Shiny for Python is now generally available
With the powerful Shiny framework, programmers can create interactive web applications without needing to learn HTML or CSS. Last summer, we announced the alpha version of Shiny for Python, opening up new possibilities for combining Shiny’s reactivity with the vast resources of Python language.
Now, we are thrilled to announce that Shiny for Python is now generally available. This represents a significant milestone for Python users to create interactive web apps with reactivity and modularity. Python programmers can feel confident deploying Shiny for Python apps in production, so their users can interact with the apps and leverage their robust functionality. Check out the website and live examples to get started.
Join us at posit::conf(2023) and learn to build Shiny apps in Python in our hands-on workshop led by Joe Cheng. Limited spots are available so register now!
Shiny: A powerful framework for dynamic web app development
Shiny’s programming model strikes a balance between simplicity and power, with a declarative syntax that defines UI and server logic in an intuitive way. Its modular and extensible design allows developers to create complex tools, and its reactivity enables dynamic responses to changes in input data or user interactions without requiring manual refreshes or reloads.
Creating apps with Shiny improves performance, scalability, and user experience. We applied our experience developing this framework to bring it “home” for Python users.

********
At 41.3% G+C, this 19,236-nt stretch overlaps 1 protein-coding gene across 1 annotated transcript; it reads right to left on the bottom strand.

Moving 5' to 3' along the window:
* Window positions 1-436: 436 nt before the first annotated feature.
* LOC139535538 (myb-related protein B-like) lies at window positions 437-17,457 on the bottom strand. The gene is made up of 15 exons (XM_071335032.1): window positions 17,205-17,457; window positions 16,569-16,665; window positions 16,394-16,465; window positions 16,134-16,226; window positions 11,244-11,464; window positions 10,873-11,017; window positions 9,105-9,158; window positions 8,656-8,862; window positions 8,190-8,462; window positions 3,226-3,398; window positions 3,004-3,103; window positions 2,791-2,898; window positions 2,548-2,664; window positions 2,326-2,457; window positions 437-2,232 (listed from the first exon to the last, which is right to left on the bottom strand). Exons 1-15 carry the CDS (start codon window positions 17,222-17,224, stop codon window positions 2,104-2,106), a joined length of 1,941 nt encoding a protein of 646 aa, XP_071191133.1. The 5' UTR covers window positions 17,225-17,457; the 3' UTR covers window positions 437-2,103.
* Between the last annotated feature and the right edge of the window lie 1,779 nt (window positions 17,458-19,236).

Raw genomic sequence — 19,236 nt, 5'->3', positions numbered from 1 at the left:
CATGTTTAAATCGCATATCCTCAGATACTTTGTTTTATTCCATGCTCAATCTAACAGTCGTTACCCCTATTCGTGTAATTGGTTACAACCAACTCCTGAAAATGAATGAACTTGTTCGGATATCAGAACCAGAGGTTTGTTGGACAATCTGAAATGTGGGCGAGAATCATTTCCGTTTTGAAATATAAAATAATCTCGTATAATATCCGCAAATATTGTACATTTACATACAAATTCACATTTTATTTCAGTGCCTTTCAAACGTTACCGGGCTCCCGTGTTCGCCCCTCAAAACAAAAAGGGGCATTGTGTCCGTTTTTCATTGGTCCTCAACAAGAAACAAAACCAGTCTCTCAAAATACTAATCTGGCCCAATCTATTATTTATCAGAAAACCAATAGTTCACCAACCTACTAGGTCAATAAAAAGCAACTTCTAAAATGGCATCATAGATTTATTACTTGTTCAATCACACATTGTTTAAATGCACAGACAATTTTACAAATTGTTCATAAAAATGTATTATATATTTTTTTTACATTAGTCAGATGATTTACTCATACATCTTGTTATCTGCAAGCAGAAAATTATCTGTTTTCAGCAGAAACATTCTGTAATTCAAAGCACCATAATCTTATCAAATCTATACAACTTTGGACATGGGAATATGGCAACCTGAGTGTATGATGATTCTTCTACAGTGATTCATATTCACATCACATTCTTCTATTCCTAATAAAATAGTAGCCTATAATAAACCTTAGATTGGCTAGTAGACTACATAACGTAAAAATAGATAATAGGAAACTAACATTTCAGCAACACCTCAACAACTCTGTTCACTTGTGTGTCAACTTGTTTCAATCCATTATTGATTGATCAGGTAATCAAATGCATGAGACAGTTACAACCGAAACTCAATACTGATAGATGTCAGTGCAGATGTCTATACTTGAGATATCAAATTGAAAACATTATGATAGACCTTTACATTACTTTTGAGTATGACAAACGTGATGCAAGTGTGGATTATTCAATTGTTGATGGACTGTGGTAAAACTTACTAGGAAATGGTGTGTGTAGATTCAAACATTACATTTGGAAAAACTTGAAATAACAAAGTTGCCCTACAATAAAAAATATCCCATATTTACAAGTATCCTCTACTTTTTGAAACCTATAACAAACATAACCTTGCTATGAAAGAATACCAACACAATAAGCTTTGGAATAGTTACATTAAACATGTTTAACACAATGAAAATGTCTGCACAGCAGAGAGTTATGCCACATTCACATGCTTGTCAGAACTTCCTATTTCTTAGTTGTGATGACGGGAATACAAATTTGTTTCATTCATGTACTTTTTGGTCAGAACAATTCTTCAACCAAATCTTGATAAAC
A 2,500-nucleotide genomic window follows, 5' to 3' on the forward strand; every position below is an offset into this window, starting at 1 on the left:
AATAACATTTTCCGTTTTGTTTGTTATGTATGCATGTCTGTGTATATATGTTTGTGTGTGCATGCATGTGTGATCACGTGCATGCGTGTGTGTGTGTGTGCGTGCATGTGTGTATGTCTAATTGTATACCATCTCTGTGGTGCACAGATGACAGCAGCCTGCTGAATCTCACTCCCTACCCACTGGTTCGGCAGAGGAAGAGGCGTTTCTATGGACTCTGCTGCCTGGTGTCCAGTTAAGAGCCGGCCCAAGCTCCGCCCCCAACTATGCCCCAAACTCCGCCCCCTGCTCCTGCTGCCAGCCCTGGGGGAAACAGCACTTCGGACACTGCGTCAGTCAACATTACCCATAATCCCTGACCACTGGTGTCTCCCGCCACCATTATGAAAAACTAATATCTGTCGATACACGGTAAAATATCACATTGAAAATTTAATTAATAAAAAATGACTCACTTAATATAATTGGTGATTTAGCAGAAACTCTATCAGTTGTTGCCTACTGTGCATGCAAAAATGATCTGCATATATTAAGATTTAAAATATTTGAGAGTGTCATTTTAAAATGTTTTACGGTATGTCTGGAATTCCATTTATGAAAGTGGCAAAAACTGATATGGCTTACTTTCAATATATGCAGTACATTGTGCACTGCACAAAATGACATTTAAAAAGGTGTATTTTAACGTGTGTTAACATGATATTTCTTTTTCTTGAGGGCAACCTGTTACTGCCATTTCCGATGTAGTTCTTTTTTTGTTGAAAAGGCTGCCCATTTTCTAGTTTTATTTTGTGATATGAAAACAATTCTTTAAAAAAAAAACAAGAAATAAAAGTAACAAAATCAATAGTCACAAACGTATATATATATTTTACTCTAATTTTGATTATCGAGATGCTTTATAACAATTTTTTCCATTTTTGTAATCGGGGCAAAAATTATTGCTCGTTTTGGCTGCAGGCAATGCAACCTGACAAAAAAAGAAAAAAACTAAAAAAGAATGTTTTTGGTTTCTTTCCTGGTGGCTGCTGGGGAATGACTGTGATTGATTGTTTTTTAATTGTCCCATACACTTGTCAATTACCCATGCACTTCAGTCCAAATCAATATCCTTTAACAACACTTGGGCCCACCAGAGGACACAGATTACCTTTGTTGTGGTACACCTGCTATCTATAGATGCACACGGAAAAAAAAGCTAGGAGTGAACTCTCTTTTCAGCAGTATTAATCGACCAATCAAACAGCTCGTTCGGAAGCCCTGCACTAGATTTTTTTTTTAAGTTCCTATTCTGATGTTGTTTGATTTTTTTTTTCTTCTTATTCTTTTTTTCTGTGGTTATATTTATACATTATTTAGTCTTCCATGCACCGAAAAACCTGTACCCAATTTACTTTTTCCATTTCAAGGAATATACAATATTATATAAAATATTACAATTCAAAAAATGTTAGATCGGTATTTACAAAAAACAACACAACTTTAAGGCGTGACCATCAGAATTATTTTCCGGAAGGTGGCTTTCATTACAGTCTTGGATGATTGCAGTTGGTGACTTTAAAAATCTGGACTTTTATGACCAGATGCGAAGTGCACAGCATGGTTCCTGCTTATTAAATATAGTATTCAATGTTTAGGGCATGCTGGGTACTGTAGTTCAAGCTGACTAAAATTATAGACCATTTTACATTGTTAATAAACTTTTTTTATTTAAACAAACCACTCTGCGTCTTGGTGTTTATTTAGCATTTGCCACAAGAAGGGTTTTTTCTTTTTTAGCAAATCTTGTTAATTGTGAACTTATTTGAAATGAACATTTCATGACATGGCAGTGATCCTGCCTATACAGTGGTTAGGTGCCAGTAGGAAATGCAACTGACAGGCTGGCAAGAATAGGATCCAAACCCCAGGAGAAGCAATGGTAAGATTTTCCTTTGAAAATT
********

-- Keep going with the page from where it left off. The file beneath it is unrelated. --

Watch Joe Cheng, CTO at Posit, discuss Shiny’s history and evolution:
Improvements during the alpha phase
Since the alpha release, the Shiny team has actively incorporated feedback from the community to make Shiny for Python more accessible and powerful.
Add plot interaction with matplotlib, seaborn, and plotnine
In Shiny for Python, users can take advantage of plot interaction with matplotlib, seaborn, and plotnine. You can create interactive visualizations that respond to user input, enabling real-time data exploration and analysis.
Modify an app’s visual style with shinyswatch
Users can modify an app’s visual style with a single line of code using the new shinyswatch package. This makes it easier to adapt your tool to different use cases, user preferences, or branding requirements.
Explore different Bootswatch themes:
Embed Jupyter widgets in your Shiny app
Enhance the capabilities of a Shiny app with shinywidgets, which allow you to use Jupter widgets for data visualization and user interactions. Use Plotly for 3D plots and hover effects, Leaflet for panning and zooming in maps, and much more!
Interact with a Leaflet app in Shiny:
These improvements make it an exciting time for users eager to deploy Shiny for Python apps in production, and we can’t wait to bring these enhancements to the Python community.
With its balance of simplicity and power, and the incorporation of valuable feedback from the community, Shiny for Python’s general release provides a robust framework that offers immense potential for the future of web applications. We’re excited to see the innovative tools that users create and the impact on the Python community and beyond.
Resources to get started
- Check out the website and live examples to get started.
- Review the new quickstart guide for R users and improved API documentation.
More on the Shiny for Python release
- Read Winston Chang’s blog post on the release of Shiny for Python.
- Join us at PyData Seattle for Joe Cheng’s talk on April 27th, “Shiny: Data-centric web applications in Python.”